How do I know? because more than half of the scapes in the red colander are from flower beds.
They must be picked young if you want to use them. They dry up and become tough/stringy and horrible to use in pesto.
Here's what I did with ours. I used scissors to cut them into pieces that would easily fit into the food processor and turned it on. Then, I added enough olive oil to make a slurry. After that came lemon juice, salt and 2 cups of walnuts.
The result was a creamy spread or aoili. Yesterday we took some to Marcia Owen's house where she served an authentic Lebanese lunch feast. The garli…

White Cemetery Iris

Fellow traveler on the gardening path, Russell Studebaker, shared some of his White Cemetery Iris corms with us this week. He said they have to be thinned periodically and we were lucky enough to have visited when they were still available.

TX A & M Extension has a couple of entries about these heirloom bulbs. ..."first used in North Africa as a decoration on gravesites, from there to Spain, and finally to the New World. It's a species cross that is unable to make seeds on its own, but spreads by being passed from hand to hand. You will often see it blooming where once a house stood, and it's able to survive unaided in pastures along the roadside, often half-buried in tall grasses and other wild flowers. The flash of blue-tinged white blooms give the plant's location away in the spring."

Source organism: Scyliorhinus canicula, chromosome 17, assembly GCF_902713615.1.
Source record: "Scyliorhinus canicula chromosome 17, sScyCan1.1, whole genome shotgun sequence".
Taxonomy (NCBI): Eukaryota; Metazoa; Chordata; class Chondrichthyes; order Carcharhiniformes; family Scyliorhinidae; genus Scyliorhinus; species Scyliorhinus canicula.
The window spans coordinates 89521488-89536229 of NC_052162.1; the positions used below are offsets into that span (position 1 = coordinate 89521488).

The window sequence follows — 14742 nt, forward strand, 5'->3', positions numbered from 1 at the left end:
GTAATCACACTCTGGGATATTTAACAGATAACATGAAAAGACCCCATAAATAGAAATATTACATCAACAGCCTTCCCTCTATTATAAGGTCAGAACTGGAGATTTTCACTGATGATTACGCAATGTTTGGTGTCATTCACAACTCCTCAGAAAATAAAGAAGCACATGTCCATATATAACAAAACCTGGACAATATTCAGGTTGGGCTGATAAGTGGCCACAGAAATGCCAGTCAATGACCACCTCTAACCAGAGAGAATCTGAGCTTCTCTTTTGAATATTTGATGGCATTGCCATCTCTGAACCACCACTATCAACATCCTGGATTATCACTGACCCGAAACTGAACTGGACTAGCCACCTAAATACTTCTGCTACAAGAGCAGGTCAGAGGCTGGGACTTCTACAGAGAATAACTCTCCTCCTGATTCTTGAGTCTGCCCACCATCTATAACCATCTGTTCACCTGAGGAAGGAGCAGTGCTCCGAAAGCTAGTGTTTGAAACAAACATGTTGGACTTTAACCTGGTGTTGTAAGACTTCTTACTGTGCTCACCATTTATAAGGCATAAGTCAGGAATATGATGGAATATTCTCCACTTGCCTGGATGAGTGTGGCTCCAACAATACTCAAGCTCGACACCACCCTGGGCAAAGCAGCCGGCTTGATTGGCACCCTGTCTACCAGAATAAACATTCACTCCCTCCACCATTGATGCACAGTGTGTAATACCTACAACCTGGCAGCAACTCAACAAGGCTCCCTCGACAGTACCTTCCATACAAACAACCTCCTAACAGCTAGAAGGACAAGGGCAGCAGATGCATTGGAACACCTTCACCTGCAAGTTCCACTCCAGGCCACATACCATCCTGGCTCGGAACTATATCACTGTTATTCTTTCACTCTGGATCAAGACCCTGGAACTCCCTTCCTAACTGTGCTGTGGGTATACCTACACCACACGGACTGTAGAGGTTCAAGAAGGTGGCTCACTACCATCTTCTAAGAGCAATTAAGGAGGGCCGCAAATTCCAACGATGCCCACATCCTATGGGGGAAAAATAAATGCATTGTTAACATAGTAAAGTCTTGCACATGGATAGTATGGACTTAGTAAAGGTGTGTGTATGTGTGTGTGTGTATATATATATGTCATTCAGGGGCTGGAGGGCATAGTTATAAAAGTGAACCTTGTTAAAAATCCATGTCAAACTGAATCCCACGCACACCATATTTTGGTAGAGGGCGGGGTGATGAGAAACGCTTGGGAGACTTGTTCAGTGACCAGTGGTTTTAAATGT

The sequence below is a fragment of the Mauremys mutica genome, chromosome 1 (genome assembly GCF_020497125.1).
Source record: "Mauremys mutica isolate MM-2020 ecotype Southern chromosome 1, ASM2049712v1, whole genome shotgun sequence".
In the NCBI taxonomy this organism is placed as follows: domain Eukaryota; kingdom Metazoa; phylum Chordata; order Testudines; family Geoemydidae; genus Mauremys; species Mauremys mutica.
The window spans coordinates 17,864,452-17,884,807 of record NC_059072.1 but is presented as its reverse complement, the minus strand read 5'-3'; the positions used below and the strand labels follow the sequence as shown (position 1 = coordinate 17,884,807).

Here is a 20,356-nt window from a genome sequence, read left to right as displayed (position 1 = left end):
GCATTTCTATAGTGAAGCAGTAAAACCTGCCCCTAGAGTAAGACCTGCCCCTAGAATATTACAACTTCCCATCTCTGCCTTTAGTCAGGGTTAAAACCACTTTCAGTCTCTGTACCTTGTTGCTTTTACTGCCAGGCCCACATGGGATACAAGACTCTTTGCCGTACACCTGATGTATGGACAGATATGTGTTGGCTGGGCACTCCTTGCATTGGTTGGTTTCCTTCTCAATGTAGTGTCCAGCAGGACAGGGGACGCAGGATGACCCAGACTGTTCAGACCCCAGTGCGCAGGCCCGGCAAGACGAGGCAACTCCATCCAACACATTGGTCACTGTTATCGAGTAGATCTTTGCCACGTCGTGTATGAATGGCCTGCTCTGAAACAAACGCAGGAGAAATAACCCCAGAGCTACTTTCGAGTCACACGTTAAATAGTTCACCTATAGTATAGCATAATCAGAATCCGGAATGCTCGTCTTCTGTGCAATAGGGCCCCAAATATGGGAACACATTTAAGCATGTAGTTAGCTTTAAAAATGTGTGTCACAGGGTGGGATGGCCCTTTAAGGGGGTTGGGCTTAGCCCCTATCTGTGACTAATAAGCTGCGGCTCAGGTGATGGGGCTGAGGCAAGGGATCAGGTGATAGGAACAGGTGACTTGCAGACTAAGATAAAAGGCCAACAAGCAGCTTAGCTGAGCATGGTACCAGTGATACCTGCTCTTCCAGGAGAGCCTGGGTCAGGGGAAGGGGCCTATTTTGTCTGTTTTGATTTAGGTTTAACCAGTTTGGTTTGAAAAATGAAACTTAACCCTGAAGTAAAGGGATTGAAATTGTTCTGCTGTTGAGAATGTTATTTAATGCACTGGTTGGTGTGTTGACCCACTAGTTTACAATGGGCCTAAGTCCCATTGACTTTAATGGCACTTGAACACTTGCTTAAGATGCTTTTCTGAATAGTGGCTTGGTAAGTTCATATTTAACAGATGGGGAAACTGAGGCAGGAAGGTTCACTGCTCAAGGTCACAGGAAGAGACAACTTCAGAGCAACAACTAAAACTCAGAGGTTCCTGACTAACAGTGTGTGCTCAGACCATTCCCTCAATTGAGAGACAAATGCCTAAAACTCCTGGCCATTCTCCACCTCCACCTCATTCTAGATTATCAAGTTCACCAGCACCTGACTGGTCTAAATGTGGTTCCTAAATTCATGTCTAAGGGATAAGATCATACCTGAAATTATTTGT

"Iris should be planted with the tops of the rhizomes almost out on the surface of the ground. They do not need coddling with extra water and fertilizer once established. …

Asian Plants Identical to Appalachian Plants

Duke University published in the Duke Today newsletter disclosed the results of a study that indicates that half of the plants in the Appalachian US have their closest DNA relatives in eastern Asia. So, does this change the conversation about native plants? Does it make the argument against Asian plants weaker? You have to read this one. Here's the link
Below is the article -  Plant hunters traveling between North America and Asia in the 1800s noticed a bizarre pattern: collections they brought back from China and Japan were strikingly similar in their leaves, flowers and fruits to plants from southern Appalachia. A new analysis of DNA studies shows that over half of all the trees and shrubs in the southern Appalachians can trace their ancestry to relatives a half a world away in Asia. Most of the rest likely arose within North America, the researchers say. “Our southern Appalachian tree species split from their closest relatives in eastern A…

Our Garden June 1

Here's a pictorial of our garden this week - just a few shots so you can see what we're growing in USDA Zone 7 Northeast Oklahoma - feel free to click on images to see a larger view.